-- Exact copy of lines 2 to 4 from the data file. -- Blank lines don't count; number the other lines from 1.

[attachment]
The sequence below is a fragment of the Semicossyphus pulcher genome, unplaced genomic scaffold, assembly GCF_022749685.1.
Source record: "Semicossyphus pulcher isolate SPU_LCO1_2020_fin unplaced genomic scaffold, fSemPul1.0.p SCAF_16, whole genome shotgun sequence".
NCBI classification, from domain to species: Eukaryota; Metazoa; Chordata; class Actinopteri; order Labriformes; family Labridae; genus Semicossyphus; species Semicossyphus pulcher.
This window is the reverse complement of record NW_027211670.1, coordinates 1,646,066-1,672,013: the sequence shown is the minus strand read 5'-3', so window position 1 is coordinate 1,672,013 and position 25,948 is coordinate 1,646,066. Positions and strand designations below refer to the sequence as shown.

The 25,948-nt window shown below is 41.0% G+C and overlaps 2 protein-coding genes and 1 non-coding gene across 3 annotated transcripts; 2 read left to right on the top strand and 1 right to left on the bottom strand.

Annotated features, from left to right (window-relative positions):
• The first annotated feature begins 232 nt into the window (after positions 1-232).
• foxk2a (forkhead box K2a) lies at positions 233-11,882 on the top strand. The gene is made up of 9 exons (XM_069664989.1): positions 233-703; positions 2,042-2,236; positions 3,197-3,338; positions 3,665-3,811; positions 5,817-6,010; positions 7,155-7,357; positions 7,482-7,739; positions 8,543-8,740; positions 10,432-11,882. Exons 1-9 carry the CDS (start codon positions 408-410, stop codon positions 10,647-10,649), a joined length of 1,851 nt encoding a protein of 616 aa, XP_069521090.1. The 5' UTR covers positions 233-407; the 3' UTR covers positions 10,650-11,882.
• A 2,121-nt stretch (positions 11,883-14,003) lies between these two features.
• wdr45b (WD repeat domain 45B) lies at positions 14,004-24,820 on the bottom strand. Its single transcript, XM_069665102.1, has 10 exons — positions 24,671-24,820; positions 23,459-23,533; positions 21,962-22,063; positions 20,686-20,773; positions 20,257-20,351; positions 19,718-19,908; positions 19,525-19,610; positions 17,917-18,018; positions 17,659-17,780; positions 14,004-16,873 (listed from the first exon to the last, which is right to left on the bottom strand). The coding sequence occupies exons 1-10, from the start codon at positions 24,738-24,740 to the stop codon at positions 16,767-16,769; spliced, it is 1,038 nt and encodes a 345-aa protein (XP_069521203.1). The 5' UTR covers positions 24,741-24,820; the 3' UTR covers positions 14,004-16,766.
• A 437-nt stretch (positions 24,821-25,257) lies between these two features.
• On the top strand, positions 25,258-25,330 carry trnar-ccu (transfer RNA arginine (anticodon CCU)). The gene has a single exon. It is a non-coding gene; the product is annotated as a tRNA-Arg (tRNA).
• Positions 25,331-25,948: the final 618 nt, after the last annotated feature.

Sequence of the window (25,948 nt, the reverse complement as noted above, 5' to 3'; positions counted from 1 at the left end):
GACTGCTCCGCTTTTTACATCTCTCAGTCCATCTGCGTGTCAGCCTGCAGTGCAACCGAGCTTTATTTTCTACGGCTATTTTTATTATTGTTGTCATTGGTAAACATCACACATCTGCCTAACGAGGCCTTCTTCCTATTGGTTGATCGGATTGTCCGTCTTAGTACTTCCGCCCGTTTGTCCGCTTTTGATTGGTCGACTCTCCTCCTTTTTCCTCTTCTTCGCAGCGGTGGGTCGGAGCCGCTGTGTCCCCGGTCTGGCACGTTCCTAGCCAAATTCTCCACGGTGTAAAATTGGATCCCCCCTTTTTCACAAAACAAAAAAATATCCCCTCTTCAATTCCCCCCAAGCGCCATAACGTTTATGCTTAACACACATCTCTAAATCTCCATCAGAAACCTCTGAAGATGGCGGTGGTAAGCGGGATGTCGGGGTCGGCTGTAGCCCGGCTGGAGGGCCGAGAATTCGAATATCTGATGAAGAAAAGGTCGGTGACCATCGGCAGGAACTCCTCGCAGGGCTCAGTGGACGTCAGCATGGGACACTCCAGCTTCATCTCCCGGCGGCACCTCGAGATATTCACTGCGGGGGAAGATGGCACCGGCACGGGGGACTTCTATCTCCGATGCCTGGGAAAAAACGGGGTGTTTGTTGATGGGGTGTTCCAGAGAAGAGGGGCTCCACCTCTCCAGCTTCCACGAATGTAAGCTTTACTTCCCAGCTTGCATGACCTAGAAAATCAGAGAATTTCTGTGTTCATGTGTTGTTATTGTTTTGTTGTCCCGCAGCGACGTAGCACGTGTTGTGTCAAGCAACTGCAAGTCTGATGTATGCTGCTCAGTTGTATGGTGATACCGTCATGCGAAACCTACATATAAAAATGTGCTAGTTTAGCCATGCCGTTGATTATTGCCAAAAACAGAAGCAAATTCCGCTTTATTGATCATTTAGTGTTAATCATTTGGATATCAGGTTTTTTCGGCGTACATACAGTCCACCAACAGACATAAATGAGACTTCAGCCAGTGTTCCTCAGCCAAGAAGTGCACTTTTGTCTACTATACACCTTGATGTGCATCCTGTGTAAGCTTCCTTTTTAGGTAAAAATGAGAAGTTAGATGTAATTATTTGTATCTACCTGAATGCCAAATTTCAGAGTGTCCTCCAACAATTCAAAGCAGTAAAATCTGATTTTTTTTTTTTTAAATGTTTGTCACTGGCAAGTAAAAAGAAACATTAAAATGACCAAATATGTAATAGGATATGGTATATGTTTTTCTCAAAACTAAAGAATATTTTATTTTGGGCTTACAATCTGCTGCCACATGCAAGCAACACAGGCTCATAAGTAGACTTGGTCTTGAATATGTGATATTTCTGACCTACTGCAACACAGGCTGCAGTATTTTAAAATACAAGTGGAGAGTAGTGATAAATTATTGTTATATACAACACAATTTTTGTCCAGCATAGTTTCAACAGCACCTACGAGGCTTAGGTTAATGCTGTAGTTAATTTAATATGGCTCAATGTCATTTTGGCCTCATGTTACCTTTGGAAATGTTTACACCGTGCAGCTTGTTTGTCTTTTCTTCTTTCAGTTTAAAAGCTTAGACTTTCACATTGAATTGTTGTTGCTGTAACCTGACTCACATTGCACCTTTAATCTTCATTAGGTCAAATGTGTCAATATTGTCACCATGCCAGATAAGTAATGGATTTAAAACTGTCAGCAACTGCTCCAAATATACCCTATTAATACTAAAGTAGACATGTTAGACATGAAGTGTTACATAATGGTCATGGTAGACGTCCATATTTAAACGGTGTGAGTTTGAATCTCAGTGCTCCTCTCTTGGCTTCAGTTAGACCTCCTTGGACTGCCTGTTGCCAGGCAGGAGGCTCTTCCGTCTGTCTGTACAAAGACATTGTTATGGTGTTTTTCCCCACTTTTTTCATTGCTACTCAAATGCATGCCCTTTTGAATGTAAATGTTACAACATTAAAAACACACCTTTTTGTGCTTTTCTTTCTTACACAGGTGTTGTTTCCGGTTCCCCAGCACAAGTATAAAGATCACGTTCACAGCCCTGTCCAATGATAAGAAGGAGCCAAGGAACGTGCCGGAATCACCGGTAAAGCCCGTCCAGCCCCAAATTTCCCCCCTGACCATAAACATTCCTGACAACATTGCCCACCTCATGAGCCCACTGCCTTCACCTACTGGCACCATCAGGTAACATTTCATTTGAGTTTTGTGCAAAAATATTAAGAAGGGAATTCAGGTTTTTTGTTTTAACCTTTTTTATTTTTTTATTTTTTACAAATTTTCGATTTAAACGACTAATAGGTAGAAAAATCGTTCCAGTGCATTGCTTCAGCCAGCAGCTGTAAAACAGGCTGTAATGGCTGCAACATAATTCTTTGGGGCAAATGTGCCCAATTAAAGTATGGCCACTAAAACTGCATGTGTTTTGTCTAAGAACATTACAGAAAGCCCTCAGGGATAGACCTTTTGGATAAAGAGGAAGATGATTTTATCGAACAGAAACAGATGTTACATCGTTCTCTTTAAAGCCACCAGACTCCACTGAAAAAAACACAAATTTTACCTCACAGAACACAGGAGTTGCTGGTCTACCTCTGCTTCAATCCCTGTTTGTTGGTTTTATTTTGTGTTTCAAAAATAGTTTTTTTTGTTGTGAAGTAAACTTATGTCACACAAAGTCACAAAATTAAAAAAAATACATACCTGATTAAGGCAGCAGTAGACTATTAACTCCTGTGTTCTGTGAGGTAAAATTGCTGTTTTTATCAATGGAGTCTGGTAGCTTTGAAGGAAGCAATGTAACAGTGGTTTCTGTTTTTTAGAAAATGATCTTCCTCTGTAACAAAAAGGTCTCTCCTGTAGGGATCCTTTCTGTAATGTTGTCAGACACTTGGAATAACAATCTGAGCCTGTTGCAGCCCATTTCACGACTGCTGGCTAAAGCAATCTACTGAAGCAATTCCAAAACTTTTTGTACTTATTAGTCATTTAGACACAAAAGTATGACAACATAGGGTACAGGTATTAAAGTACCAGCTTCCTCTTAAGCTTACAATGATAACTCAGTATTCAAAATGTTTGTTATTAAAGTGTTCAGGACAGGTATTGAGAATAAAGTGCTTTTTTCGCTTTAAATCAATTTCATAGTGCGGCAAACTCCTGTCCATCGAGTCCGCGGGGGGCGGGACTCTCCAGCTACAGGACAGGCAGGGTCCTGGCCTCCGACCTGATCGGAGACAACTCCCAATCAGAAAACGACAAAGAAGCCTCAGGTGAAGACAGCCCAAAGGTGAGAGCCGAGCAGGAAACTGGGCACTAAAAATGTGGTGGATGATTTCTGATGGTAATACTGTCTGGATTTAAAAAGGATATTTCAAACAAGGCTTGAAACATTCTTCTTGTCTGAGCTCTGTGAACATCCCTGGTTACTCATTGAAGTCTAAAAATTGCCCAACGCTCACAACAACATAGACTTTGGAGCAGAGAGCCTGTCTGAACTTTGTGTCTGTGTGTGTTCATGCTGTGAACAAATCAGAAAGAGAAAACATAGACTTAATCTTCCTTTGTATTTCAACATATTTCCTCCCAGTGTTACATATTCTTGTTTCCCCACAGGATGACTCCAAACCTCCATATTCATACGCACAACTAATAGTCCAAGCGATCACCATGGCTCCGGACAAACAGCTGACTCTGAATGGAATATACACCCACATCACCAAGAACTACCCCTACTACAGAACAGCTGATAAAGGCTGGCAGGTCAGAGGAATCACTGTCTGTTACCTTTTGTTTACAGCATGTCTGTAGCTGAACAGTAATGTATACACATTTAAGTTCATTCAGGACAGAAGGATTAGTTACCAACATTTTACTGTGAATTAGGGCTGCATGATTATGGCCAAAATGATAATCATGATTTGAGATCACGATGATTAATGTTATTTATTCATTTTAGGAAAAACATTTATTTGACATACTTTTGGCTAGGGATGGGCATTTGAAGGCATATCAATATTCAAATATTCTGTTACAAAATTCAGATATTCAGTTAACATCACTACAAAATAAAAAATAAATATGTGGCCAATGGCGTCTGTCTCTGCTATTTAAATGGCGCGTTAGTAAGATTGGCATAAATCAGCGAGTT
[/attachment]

Source record: "Semicossyphus pulcher isolate SPU_LCO1_2020_fin unplaced genomic scaffold, fSemPul1.0.p SCAF_16, whole genome shotgun sequence".
NCBI classification, from domain to species: Eukaryota; Metazoa; Chordata; class Actinopteri; order Labriformes; family Labridae; genus Semicossyphus; species Semicossyphus pulcher.
This window is the reverse complement of record NW_027211670.1, coordinates 1,646,066-1,672,013: the sequence shown is the minus strand read 5'-3', so window position 1 is coordinate 1,672,013 and position 25,948 is coordinate 1,646,066. Positions and strand designations below refer to the sequence as shown.